Bajrangi Bhaijaan: Low on IQ but fun nevertheless

Bajrangi Bhaijaan is not exactly what you would call an Eid feast for hungry Salman Khan fans. Given the paltry number of fights (he gets ticklish every time he wrestles) and shirtless scenes, this is hardly a Dabangg Khan film. Imagine all the testosterone that is pumped into a typical Salman movie. Now, switch that with oestrogen and you get Bajrangi Bhaijaan.

Salman plays a dim-witted simpleton named Pawan/Bajrangi, who never lies because he’s a devout bhakt of Hanuman. He's a vegetarian, and the son of an RSS member; he even bows down in reverence whenever he sees a monkey. His only superpower in this film is his outdated idea of honesty and child-like innocence. When a lost mute girl comes into his company, he assumes she’s a Brahmin… simply because she’s fair.

Bajrangi Bhaijaan
Genre: Drama
Director: Kabir Khan
Cast: Salman Khan, Nawazuddin Siddiqui, Kareena Kapoor
Storyline: A devout Hanuman bhakt vows to take a lost Pakistani girl back home

It is only when he sees the little girl kiss a television screen after watching Shahid Afridi (she’s named Shahida after the player) clobber a six off Ashwin does he realise she’s a Pakistani. He vows to take her back home to her parents in Pakistan, though he doesn’t have a passport. Where’s the melodrama in travelling with all the requisite paperwork?

What follows is a road movie where the dangerously honest Bajrangi (he begs for permission to illegally cross over to Pakistan on the border) goes beyond enemy lines to take Shahida back home. Parallels can be drawn with the director’s own Kabul Express, and the more recent Highway. Like the latter, Bajrangi Bhaijaan too is the story of a girl finding home in the arms of a stranger.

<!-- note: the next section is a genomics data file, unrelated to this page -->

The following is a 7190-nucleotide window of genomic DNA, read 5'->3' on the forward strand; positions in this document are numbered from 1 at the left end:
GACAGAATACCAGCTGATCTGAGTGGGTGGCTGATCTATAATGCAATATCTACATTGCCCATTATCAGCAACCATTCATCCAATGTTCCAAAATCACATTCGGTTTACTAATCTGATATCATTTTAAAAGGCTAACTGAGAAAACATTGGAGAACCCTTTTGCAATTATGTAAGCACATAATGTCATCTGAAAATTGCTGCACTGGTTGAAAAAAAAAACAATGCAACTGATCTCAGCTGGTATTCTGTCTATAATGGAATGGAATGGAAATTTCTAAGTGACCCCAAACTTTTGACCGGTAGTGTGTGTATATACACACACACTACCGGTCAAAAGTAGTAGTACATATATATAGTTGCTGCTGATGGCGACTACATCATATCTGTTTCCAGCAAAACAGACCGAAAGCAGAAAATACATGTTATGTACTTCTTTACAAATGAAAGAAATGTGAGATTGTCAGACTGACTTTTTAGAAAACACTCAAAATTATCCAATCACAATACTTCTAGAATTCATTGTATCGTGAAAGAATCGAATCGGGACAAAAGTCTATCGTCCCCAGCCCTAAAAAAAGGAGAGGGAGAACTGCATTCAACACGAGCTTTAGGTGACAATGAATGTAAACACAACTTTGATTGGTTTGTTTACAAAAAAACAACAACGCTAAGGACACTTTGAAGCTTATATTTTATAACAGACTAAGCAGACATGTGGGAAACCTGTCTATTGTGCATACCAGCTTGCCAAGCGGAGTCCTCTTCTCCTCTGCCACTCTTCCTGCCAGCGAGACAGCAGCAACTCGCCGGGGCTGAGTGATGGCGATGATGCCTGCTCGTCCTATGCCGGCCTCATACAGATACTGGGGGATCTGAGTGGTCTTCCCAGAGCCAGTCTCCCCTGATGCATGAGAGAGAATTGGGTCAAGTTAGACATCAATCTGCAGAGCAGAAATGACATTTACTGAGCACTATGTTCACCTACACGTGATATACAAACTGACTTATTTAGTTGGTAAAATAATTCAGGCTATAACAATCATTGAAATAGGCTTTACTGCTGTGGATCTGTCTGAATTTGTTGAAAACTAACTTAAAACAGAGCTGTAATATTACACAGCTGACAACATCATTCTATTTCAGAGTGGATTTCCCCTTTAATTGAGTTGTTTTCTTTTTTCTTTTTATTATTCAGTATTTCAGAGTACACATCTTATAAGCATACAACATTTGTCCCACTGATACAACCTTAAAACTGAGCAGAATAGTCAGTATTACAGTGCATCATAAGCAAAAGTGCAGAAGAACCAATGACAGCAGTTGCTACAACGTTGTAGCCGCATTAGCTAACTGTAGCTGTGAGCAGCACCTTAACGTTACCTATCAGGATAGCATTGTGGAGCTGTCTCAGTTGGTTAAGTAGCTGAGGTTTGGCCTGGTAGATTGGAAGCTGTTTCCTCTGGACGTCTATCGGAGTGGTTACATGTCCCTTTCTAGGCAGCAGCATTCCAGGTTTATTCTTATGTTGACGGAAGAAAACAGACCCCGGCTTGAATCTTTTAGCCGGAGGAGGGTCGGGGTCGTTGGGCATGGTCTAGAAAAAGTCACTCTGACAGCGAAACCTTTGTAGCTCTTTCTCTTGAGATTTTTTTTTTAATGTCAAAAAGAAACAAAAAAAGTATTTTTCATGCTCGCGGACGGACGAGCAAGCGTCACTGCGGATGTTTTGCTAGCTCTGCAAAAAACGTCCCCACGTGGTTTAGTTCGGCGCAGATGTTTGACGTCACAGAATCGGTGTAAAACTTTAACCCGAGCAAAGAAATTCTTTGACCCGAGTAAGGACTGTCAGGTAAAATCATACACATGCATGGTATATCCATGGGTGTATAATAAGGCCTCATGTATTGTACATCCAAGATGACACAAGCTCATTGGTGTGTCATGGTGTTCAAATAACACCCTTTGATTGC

When they enter Pakistan, they’re joined by Chand Nawab (Nawazuddin Siddiqui), a Pakistani stringer. Nawazuddin is brilliant yet again and holds the film together in the second half. The scenes that have the three travelling together with Salman in a bhurka are hilarious. It is also in these parts that the director manages to portray the film’s emotional ambitions with great subtlety.

But subtlety, naturally, isn’t an adjective one can use too many times while describing a Salman film. This one too is filled with sudden tonal shifts that are written specifically to get your tear ducts working overtime. There’s a disturbing scene where the little girl is taken to be sold to a brothel by a wily travel agent, a painful stretch where the powers of social media are (yet again) used to win justice for the silenced. In another scene, our helpless hero is beaten to pulp during interrogation.

Despite these problems, Bajrangi Bhaijaan is a still a superior fare compared to Salman’s recent outings. It’s heartening to see the makers cast a little girl in such a film instead of conveniently opting for a heroine. If you’re a sucker for melodrama, this film is a guilt-free pleasure that’s far more rewarding than any work that the star has done in the post-Prabhu Deva era.

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Printable version | May 9, 2021 1:33:29 PM |

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